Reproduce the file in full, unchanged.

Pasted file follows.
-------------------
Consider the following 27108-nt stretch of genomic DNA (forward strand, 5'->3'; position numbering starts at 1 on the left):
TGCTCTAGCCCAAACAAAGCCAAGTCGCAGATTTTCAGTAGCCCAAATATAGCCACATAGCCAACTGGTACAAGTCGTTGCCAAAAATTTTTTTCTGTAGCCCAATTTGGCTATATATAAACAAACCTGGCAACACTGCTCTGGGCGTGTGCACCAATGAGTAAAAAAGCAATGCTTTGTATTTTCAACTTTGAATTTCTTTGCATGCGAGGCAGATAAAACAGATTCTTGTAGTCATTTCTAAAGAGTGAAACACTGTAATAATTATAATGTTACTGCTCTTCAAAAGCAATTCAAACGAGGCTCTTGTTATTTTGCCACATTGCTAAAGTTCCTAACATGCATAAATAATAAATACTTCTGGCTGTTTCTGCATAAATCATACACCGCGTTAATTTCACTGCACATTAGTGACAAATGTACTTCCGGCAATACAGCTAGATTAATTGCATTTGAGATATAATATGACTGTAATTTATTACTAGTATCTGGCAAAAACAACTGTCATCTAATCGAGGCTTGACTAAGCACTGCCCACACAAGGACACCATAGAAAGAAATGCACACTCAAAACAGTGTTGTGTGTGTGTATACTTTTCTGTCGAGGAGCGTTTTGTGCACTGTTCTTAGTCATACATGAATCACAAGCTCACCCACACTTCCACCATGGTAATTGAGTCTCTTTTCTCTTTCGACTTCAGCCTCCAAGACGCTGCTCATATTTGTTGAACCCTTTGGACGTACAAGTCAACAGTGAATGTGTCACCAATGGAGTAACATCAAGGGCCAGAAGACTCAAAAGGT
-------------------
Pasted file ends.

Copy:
Consider the following 27108-nt stretch of genomic DNA (forward strand, 5'->3'; position numbering starts at 1 on the left):
TGCTCTAGCCCAAACAAAGCCAAGTCGCAGATTTTCAGTAGCCCAAATATAGCCACATAGCCAACTGGTACAAGTCGTTGCCAAAAATTTTTTTCTGTAGCCCAATTTGGCTATATATAAACAAACCTGGCAACACTGCTCTGGGCGTGTGCACCAATGAGTAAAAAAGCAATGCTTTGTATTTTCAACTTTGAATTTCTTTGCATGCGAGGCAGATAAAACAGATTCTTGTAGTCATTTCTAAAGAGTGAAACACTGTAATAATTATAATGTTACTGCTCTTCAAAAGCAATTCAAACGAGGCTCTTGTTATTTTGCCACATTGCTAAAGTTCCTAACATGCATAAATAATAAATACTTCTGGCTGTTTCTGCATAAATCATACACCGCGTTAATTTCACTGCACATTAGTGACAAATGTACTTCCGGCAATACAGCTAGATTAATTGCATTTGAGATATAATATGACTGTAATTTATTACTAGTATCTGGCAAAAACAACTGTCATCTAATCGAGGCTTGACTAAGCACTGCCCACACAAGGACACCATAGAAAGAAATGCACACTCAAAACAGTGTTGTGTGTGTGTATACTTTTCTGTCGAGGAGCGTTTTGTGCACTGTTCTTAGTCATACATGAATCACAAGCTCACCCACACTTCCACCATGGTAATTGAGTCTCTTTTCTCTTTCGACTTCAGCCTCCAAGACGCTGCTCATATTTGTTGAACCCTTTGGACGTACAAGTCAACAGTGAATGTGTCACCAATGGAGTAACATCAAGGGCCAGAAGACTCAAAAGGT